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Sunday, April 15, 2001

TOKYO FOOD FILE

Notes from the underground


Call it the B1 syndrome, if you will, or perhaps the bargain-basement phenomenon. But the sad truth is, you don't dine well at the bottom of a building.

There are notable exceptions to this rule of thumb, of course, especially around Ginza. More often than not, though, the fuel stops that underpin high-rise office buildings are functional noodle joints, itameshi chain restaurants or generic shokudo that churn out donburi at lunchtime then morph into smoke-filled sake pubs by night.

That is not the case with Yamato. It's stylish and modern, large but still intimate, and utterly professional. By genre, it belongs in the rapidly expanding category of "new-wave super-izakaya" -- albeit in far more traditional guise than most similar operations. The only indication that you're buried deep below salaryman territory is the remarkably reasonable price structure.

The look is that of a ryotei in rural Kyoto. You are greeted with great formality by women in country, cotton work suits. The interior incorporates antique timbers, screens and furniture salvaged from traditional buildings and given new life here.

Its warren of rooms covers a surprisingly large area. If you are wise, you will have reserved seats in the main dining area, which has by the low, wooden doorway a miniature pond and garden. A counter runs along two sides of the room, and behind it is a kitchen area with a charcoal-fired kama (country-style cooker) of baked mud.

Yamato's menu is a similar blend of farmhouse simplicity with a healthy infusion of Kyoto refinement, big-city sophistication and a major dollop of inventive creativity. The specialty of the house is tofu, which is produced in Yamato's own workshop and of which it is justifiably proud. It also makes fresh yuba, the creamy, delicate skin that forms on the surface of soy milk as it is heated.

This is a rare treat, especially in a place of this kind, so start your meal, as we did, with an order of yuba sashimi. The yuba is collected in rich layers, folded and served in the center of a large, lacquered wooden platter filled almost to the brim with freshly made soy milk. Topped with a dab of freshly grated wasabi root and dipped in a dark, savory dip of tamari, it gives off a rich, natural sweetness, with absolutely none of that overpowering aroma you associate with fresh soybeans.

Other yuba dishes include steaming hot suigyoza, delicate Chinese-style dumplings wrapped in skins of soy rather than wheat flour; chawanmushi (hotchpotch); yuba with kimchi; and yuba shabu (essentially the same dish as the sashimi, but served hot).

Yamato's ultimate trademark dish, however, is its elaborate tofu salad. Two circular disks of tofu, the size of a generous serving of foie gras, are layered on top of each other, the lower of them dressed with a savory sesame miso sauce that is daubed artistically around the perimeter of the plate. On the top is a colorful arrangement of herbs, pickled vegetables and cherry tomatoes, giving it the appearance of a sophisticated French dessert.

There are plenty of other dishes that do not involve tofu, ranging from grilled eggplant with slices of fresh tomato and dainty garlic-flavored rusks to charcoal-grilled fish, although mention should also be made of the remarkably unsmelly, homemade natto grilled over charcoal on wide, brown hoba leaves. Throughout, servings are small, just enough for two people to nibble on as they sip their sake, of which a small but very adequate selection is provided.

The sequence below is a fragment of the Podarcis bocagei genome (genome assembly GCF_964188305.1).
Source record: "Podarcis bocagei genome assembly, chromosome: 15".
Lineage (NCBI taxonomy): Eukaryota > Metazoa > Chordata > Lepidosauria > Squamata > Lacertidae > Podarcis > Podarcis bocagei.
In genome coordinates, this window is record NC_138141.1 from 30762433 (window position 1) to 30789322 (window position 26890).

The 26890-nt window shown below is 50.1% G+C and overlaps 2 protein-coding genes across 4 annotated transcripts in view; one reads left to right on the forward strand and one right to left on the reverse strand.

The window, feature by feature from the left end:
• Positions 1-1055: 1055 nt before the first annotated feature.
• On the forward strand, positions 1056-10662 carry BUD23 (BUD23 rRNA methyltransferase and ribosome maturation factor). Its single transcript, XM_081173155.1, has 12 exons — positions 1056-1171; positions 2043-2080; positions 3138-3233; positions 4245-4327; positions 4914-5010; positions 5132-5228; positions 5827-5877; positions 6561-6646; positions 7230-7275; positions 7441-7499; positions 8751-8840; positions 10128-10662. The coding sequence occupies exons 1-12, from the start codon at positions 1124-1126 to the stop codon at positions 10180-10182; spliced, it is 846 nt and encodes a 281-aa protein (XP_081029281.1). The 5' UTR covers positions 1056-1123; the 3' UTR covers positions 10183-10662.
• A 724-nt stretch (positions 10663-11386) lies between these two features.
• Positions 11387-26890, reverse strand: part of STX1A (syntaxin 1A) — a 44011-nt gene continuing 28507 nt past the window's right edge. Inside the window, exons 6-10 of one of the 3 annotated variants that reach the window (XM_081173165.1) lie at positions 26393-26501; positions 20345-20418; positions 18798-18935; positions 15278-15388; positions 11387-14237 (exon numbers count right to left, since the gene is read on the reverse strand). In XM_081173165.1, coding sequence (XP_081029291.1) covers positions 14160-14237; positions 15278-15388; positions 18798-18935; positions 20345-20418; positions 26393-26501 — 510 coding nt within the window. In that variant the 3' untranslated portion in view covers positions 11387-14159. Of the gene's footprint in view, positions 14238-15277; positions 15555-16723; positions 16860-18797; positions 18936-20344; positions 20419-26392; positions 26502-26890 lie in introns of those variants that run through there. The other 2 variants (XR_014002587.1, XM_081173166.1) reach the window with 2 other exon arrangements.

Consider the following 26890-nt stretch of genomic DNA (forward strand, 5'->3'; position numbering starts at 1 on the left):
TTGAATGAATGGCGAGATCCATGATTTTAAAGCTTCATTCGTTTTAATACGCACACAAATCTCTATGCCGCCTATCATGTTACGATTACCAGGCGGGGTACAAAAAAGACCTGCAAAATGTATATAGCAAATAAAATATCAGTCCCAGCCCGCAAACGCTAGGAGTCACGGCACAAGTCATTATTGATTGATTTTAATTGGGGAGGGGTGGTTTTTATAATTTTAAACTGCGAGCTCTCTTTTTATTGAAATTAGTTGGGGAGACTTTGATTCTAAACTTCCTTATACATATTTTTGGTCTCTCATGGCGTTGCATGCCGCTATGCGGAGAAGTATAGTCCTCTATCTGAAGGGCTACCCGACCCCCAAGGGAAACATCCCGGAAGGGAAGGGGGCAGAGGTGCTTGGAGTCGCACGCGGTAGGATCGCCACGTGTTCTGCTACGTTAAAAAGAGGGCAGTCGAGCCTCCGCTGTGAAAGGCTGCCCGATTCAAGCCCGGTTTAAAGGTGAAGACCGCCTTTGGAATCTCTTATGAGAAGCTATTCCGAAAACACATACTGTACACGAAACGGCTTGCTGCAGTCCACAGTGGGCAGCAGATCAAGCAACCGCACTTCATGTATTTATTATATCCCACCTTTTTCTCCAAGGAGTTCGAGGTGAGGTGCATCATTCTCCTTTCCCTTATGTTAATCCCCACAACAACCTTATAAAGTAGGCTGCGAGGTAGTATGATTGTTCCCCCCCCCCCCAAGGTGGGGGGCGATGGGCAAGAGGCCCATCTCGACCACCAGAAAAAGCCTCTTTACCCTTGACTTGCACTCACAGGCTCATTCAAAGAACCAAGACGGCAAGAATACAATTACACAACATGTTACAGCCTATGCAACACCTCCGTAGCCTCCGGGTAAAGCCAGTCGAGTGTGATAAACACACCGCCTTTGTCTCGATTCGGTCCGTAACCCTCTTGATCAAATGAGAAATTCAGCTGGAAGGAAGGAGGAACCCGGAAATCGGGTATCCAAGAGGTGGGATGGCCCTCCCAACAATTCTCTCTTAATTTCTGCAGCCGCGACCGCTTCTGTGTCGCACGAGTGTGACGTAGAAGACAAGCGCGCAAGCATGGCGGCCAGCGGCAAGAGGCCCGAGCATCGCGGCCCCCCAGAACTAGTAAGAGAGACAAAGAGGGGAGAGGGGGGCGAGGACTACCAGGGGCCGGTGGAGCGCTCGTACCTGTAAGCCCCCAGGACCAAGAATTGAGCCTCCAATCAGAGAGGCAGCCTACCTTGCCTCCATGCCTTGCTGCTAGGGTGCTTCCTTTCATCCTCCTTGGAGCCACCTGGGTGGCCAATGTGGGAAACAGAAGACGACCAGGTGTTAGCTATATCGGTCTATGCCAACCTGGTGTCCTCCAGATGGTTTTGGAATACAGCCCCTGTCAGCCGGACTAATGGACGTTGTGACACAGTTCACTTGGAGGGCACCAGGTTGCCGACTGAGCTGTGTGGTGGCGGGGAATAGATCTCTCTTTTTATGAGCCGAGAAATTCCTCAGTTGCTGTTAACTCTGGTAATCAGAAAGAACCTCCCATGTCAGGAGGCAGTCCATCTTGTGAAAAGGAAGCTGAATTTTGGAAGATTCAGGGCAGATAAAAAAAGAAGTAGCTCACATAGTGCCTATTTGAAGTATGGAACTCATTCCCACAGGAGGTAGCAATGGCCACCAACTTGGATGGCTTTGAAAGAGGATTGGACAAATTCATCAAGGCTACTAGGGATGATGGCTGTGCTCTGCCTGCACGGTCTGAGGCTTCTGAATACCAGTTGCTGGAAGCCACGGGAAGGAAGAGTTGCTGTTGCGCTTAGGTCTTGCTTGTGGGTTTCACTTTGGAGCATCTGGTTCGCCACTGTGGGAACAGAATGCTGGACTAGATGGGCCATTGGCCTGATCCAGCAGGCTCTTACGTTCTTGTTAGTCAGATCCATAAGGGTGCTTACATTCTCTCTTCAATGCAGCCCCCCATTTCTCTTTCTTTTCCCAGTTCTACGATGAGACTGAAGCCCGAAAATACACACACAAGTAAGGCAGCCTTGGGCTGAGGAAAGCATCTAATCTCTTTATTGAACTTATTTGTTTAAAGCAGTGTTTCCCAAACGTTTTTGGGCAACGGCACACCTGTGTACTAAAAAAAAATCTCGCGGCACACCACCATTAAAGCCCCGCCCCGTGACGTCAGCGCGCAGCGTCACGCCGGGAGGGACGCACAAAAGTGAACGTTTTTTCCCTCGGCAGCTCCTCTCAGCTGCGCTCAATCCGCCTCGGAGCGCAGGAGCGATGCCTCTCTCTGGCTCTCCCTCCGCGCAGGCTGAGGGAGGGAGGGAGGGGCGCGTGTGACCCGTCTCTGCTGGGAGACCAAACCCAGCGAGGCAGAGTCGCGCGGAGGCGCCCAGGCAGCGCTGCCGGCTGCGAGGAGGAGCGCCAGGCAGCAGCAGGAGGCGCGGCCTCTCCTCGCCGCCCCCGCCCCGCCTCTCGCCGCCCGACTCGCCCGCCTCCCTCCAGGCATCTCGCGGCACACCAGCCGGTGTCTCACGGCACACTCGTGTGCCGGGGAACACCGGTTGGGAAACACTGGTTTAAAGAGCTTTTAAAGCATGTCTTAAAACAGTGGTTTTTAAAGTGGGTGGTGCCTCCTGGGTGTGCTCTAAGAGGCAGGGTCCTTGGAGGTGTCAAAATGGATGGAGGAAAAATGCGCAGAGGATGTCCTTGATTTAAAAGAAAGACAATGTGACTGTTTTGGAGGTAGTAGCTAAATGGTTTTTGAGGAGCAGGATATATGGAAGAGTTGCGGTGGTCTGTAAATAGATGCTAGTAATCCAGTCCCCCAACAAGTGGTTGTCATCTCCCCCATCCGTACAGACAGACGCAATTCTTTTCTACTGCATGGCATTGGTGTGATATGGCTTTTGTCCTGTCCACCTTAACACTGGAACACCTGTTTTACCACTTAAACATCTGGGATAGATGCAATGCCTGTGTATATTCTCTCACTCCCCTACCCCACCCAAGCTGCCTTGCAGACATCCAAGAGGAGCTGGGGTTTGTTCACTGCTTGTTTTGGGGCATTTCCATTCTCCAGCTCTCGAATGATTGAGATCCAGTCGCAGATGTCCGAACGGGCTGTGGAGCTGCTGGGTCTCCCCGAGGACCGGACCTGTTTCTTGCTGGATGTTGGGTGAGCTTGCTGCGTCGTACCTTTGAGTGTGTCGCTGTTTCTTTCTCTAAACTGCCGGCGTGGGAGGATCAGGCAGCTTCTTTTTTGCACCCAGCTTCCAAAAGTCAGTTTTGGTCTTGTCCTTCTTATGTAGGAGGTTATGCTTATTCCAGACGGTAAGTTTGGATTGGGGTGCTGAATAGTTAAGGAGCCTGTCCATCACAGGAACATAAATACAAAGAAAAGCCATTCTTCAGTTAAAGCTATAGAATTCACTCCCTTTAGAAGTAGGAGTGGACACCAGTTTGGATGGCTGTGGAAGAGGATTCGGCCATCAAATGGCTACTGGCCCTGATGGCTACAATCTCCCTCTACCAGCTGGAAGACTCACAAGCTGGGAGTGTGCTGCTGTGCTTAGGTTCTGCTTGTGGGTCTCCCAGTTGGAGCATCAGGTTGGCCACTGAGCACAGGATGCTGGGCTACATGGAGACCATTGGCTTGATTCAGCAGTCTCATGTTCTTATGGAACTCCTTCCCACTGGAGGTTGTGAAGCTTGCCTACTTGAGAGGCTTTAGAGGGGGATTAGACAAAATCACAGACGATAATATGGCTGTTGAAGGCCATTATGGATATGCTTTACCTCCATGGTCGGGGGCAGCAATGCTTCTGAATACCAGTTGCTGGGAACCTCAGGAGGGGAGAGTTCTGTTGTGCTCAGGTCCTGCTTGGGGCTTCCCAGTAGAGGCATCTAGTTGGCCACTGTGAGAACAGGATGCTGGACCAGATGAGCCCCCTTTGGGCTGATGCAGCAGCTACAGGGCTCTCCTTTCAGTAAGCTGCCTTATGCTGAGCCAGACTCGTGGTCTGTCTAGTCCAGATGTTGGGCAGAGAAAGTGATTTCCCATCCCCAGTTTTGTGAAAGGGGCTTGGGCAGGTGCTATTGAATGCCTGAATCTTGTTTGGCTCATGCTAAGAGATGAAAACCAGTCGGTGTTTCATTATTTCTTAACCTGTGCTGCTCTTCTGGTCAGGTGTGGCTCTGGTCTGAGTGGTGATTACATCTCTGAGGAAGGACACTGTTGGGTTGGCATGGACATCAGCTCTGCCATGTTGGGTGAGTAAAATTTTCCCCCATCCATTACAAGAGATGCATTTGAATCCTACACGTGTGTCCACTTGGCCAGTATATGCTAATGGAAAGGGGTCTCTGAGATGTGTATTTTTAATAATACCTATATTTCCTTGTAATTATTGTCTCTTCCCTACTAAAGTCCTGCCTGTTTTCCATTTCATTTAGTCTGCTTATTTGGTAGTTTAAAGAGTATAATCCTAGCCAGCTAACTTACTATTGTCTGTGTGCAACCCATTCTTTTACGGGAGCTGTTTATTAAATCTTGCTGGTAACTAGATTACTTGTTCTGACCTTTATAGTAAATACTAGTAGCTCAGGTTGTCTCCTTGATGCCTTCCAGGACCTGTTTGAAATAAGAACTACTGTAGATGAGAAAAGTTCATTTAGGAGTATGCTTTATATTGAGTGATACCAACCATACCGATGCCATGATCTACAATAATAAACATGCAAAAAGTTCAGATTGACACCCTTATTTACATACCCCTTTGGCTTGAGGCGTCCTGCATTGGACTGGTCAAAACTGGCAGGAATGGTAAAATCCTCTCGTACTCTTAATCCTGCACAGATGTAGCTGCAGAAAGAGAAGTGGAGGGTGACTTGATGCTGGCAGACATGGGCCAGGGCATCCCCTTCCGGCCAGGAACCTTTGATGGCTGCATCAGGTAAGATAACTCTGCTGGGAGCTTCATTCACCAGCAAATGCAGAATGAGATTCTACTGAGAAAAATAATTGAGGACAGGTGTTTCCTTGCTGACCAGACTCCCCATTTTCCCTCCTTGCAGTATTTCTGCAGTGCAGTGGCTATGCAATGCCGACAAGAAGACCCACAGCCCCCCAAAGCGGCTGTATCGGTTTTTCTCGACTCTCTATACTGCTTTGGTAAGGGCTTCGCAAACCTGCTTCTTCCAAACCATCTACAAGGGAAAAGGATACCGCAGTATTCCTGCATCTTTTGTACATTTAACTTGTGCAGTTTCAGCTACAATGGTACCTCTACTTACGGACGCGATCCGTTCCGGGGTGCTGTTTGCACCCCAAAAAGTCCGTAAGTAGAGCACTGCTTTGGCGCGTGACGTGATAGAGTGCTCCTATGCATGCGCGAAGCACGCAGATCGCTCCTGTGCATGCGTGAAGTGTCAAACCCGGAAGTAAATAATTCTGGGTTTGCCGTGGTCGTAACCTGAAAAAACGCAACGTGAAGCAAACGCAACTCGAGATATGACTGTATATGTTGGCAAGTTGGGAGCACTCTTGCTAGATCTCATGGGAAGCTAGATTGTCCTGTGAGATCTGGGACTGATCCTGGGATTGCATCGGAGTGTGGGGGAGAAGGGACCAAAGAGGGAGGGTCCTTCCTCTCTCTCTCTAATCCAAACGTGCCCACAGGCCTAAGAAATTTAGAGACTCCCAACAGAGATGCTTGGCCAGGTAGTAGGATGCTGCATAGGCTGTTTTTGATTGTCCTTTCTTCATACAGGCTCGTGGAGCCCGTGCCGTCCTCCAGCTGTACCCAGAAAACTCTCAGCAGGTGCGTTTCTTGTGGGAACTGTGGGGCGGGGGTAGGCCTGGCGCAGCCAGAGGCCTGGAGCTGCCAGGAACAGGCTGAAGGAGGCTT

There are rice dishes to close the meal and fill the belly -- a tasty zosui of rice, chicken and vegetables; a good genmai chahan (not suitable for vegetarians, though, since the brown rice is stir-fried with egg and chunks of ham) and even Yamato's own version of curry udon.

The only drawback at Yamato for those who do not read or speak Japanese is the menu, which is written in a cursive script that would be hard to decipher even if the lighting was less dim. However, this can be circumvented by ordering one of the set courses (they start at 3,000 yen but you will get a much better selection of plates for 4,000 yen or above) and asking for a few extras, such as the tofu salad, to be added on.

To do this you will have to call in advance. But that is essential anyway, since Yamato is hugely popular and without a reservation you will be forced to wait your turn outside the entrance in the soulless purgatory that comprises the basement of this strangely spelled building.

Yamato Shinjuku Maynds Tower, B1, 2-1-1 Yoyogi, Shibuya-ku; tel: (03) 3377-1233
Open:11 a.m.-2 p.m.; 4-11 p.m. daily
Closed:Only at New Year's
Nearest stations:Shinjuku (JR, Oedo and Keio New lines)
How to get there:Leave Shinjuku JR Station by the South Exit and turn right onto Koshu-Kaido. Walk down to the first set of lights and turn left. Maynd's Tower is 200 meters down on the right, just after Hotel Sunroute. From the Oedo subway line, the A1 Exit will take you straight into Maynds Tower.
What works:Beautiful interior, good modern washoku, reasonable prices
What doesn't:Barely legible menu; they're not totally at ease with foreign faces.
Number of seats:160
BGM:Unobtrusive classical music or jazz
Price per head:3,500 yen (without drinks)
Drinks:Beer from 450 yen; sake from 500 yen
Credit cards:None accepted
Language:Japanese menu; no English spoken

Yamato also has a sister shop near Shinbashi, offering much the same menu, in similar surroundings and at the same reasonable prices: 8-9-4 Ginza, Chuo-ku; tel: (03) 5537-6060.

All comments, recommendations and feedback to foodfile@yahoo.com


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